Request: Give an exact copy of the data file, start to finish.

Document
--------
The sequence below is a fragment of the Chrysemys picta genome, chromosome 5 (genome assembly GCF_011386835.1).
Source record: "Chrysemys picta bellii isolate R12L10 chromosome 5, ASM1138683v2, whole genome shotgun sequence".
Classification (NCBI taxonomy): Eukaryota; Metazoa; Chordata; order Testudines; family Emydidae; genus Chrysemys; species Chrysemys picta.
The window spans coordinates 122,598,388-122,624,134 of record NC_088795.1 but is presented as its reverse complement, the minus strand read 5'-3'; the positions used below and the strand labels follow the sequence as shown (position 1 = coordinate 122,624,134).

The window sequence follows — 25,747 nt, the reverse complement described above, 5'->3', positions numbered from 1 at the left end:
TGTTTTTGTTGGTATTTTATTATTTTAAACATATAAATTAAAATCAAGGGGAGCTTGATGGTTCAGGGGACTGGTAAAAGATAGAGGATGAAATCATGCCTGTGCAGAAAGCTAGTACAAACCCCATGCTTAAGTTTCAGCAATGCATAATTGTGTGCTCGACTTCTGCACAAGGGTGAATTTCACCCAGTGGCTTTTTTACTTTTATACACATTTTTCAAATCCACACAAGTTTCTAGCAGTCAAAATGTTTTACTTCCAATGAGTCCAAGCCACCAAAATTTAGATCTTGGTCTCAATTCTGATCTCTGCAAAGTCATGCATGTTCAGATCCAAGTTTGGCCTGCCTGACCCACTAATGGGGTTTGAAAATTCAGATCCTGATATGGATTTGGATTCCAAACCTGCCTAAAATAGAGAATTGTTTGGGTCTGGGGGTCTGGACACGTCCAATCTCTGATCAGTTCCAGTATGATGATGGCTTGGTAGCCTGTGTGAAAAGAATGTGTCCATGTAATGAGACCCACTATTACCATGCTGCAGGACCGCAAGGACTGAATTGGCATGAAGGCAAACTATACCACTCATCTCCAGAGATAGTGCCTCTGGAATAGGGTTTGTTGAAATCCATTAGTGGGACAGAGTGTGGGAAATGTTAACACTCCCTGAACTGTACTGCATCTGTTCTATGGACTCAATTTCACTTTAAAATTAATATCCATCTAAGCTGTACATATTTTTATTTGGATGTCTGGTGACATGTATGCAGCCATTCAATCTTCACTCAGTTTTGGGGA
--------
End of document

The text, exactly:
The sequence below is a fragment of the Chrysemys picta genome, chromosome 5 (genome assembly GCF_011386835.1).
Source record: "Chrysemys picta bellii isolate R12L10 chromosome 5, ASM1138683v2, whole genome shotgun sequence".
Classification (NCBI taxonomy): Eukaryota; Metazoa; Chordata; order Testudines; family Emydidae; genus Chrysemys; species Chrysemys picta.
The window spans coordinates 122,598,388-122,624,134 of record NC_088795.1 but is presented as its reverse complement, the minus strand read 5'-3'; the positions used below and the strand labels follow the sequence as shown (position 1 = coordinate 122,624,134).

The window sequence follows — 25,747 nt, the reverse complement described above, 5'->3', positions numbered from 1 at the left end:
TGTTTTTGTTGGTATTTTATTATTTTAAACATATAAATTAAAATCAAGGGGAGCTTGATGGTTCAGGGGACTGGTAAAAGATAGAGGATGAAATCATGCCTGTGCAGAAAGCTAGTACAAACCCCATGCTTAAGTTTCAGCAATGCATAATTGTGTGCTCGACTTCTGCACAAGGGTGAATTTCACCCAGTGGCTTTTTTACTTTTATACACATTTTTCAAATCCACACAAGTTTCTAGCAGTCAAAATGTTTTACTTCCAATGAGTCCAAGCCACCAAAATTTAGATCTTGGTCTCAATTCTGATCTCTGCAAAGTCATGCATGTTCAGATCCAAGTTTGGCCTGCCTGACCCACTAATGGGGTTTGAAAATTCAGATCCTGATATGGATTTGGATTCCAAACCTGCCTAAAATAGAGAATTGTTTGGGTCTGGGGGTCTGGACACGTCCAATCTCTGATCAGTTCCAGTATGATGATGGCTTGGTAGCCTGTGTGAAAAGAATGTGTCCATGTAATGAGACCCACTATTACCATGCTGCAGGACCGCAAGGACTGAATTGGCATGAAGGCAAACTATACCACTCATCTCCAGAGATAGTGCCTCTGGAATAGGGTTTGTTGAAATCCATTAGTGGGACAGAGTGTGGGAAATGTTAACACTCCCTGAACTGTACTGCATCTGTTCTATGGACTCAATTTCACTTTAAAATTAATATCCATCTAAGCTGTACATATTTTTATTTGGATGTCTGGTGACATGTATGCAGCCATTCAATCTTCACTCAGTTTTGGGGA